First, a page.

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Scientists suggest that cancer is a man-made disease

By: April Carson

The etiology of cancer has been a long-standing mystery for the medical community. Recent scientific studies, however, are beginning to suggest that the cause of this insidious disease may not be as enigmatic as originally thought. It appears that some forms of cancer may have originated from human activity.

However, some cancer and human fossil experts have concerns regarding this idea. They argue that the evidence presented is not yet conclusive and that more research needs to be conducted before we can conclusively connect cancer to man-made causes.

Rosalie David from the University of Manchester in England stated that in their investigation of hundreds of Egyptian mummies, scientists have only discovered a single case of cancer. This is surprising because cancer is a leading cause of death worldwide, responsible for about one in eight deaths in 2004, as per the World Health Organization. Despite attempts to contact the researchers via phone and email, they have not responded to inquiries.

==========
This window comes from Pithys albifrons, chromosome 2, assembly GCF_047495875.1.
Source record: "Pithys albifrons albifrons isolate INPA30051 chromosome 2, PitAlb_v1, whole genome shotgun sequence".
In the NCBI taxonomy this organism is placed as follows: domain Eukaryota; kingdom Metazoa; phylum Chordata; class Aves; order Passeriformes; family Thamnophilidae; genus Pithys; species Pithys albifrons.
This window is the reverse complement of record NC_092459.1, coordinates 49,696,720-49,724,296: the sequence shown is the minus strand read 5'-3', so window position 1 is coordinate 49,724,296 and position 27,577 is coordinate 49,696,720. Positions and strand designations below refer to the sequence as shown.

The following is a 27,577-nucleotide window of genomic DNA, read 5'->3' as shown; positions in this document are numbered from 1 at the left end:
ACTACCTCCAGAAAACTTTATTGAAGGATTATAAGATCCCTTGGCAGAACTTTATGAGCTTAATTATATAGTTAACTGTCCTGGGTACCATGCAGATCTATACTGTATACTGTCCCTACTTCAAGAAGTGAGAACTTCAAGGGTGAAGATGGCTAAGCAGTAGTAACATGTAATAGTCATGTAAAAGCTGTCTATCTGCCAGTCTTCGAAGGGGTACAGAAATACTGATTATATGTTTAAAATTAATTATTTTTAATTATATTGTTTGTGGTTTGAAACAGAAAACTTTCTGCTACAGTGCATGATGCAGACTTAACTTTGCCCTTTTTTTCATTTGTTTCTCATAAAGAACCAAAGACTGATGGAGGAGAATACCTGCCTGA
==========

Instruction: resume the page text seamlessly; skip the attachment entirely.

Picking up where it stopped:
According to Villanova University researcher Michael Zimmerman, the fact that cancer is rarely found in mummies indicates that it was not common in ancient times. He suggests that the causes of cancer are limited to societies that have been affected by modern industrialization. Zimmerman also notes that if cancer had existed in ancient societies, evidence of it would be present, especially considering the lack of surgical intervention at the time. "If cancer was common in ancient times," he says, "we would have seen more evidence of it."

Zimmerman made a diagnosis of rectal cancer in an Egyptian mummy from the Ptolemaic period 1,600 to 1,800 years ago by examining its tissues under a microscope. This was the first time that cancer was detected in an Egyptian mummy. The mummy was unnamed and had lived in the Dakhleh Oasis. "The causes of cancer in this individual were likely linked to environmental factors rather than genetic factors," said Zimmerman.